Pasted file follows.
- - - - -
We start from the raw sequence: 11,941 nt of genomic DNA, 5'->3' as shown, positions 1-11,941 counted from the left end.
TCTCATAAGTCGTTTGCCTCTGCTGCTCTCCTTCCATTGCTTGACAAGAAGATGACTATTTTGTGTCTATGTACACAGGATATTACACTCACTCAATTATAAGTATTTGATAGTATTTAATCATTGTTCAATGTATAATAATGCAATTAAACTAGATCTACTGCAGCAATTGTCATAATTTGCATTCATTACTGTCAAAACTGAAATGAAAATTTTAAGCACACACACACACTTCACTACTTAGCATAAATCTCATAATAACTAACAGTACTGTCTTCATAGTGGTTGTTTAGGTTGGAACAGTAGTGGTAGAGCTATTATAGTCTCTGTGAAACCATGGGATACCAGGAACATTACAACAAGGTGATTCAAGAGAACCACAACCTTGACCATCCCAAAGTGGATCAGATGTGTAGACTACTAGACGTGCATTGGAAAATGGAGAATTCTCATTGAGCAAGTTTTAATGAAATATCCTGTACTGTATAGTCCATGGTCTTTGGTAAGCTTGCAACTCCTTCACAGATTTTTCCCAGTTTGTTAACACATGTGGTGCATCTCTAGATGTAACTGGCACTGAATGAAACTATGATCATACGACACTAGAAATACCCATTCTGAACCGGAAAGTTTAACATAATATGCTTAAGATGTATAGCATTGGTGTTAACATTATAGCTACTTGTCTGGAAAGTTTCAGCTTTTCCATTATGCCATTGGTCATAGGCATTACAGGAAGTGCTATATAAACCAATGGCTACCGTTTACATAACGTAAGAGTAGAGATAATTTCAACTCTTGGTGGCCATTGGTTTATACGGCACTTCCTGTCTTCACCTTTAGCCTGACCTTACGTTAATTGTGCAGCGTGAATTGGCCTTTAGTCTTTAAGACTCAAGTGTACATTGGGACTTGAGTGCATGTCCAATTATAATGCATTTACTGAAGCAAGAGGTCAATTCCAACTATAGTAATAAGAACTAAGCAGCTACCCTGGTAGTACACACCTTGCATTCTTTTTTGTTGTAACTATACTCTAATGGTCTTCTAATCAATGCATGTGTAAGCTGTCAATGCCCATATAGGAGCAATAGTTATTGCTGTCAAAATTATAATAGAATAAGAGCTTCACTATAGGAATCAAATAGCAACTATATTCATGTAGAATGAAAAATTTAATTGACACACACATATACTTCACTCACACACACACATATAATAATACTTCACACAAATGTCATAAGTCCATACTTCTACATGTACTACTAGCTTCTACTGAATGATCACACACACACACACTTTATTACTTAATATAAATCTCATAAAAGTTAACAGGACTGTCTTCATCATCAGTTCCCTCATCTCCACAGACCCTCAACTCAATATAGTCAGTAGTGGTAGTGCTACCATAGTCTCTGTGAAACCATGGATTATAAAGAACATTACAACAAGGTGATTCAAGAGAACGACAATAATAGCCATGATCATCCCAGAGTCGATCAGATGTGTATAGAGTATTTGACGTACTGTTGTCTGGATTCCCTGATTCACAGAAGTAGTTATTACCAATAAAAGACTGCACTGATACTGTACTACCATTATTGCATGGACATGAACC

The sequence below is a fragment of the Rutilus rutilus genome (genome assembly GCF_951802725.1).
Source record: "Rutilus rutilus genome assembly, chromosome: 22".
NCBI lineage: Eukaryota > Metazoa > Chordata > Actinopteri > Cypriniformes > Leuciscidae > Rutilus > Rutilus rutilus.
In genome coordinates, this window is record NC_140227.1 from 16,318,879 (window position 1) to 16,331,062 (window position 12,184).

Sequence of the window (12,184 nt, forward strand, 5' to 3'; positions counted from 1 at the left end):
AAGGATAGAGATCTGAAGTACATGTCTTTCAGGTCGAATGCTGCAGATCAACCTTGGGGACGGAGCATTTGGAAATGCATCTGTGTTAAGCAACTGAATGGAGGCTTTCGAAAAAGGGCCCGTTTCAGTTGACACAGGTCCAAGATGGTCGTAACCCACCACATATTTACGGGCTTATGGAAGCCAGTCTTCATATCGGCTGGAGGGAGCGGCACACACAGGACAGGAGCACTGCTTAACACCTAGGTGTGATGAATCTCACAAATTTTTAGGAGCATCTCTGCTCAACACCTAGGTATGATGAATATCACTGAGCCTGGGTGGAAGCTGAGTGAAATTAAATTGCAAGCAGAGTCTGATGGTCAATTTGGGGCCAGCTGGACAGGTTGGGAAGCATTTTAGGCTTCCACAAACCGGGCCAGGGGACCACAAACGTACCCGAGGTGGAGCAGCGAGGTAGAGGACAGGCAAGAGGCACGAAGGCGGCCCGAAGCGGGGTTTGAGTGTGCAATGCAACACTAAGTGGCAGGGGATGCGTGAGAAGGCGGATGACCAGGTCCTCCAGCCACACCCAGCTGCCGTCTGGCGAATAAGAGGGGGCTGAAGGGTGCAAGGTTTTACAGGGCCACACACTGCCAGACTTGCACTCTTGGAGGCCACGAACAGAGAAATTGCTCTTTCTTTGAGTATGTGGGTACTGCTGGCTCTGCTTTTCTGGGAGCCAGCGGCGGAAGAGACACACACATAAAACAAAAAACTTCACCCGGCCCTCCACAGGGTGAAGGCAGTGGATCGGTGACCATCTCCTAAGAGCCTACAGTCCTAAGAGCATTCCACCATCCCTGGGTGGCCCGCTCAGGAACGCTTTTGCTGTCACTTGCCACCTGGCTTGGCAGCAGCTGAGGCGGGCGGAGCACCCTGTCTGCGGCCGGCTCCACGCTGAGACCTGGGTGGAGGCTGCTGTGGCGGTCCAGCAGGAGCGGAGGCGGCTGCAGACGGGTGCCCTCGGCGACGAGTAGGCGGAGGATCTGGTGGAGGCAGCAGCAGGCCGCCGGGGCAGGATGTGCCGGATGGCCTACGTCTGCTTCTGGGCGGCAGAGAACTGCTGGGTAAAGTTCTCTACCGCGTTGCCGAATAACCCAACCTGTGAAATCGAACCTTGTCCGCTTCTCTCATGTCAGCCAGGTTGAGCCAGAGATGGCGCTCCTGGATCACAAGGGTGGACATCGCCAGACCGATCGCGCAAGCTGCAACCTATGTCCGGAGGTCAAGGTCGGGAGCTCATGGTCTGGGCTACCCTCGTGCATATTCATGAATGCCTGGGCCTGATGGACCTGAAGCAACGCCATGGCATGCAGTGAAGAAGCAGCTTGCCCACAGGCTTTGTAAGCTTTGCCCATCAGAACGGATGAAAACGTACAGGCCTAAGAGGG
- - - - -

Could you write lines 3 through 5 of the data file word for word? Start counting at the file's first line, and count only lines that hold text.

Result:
The sequence below is a fragment of the Rutilus rutilus genome (genome assembly GCF_951802725.1).
Source record: "Rutilus rutilus genome assembly, chromosome: 22".
NCBI lineage: Eukaryota > Metazoa > Chordata > Actinopteri > Cypriniformes > Leuciscidae > Rutilus > Rutilus rutilus.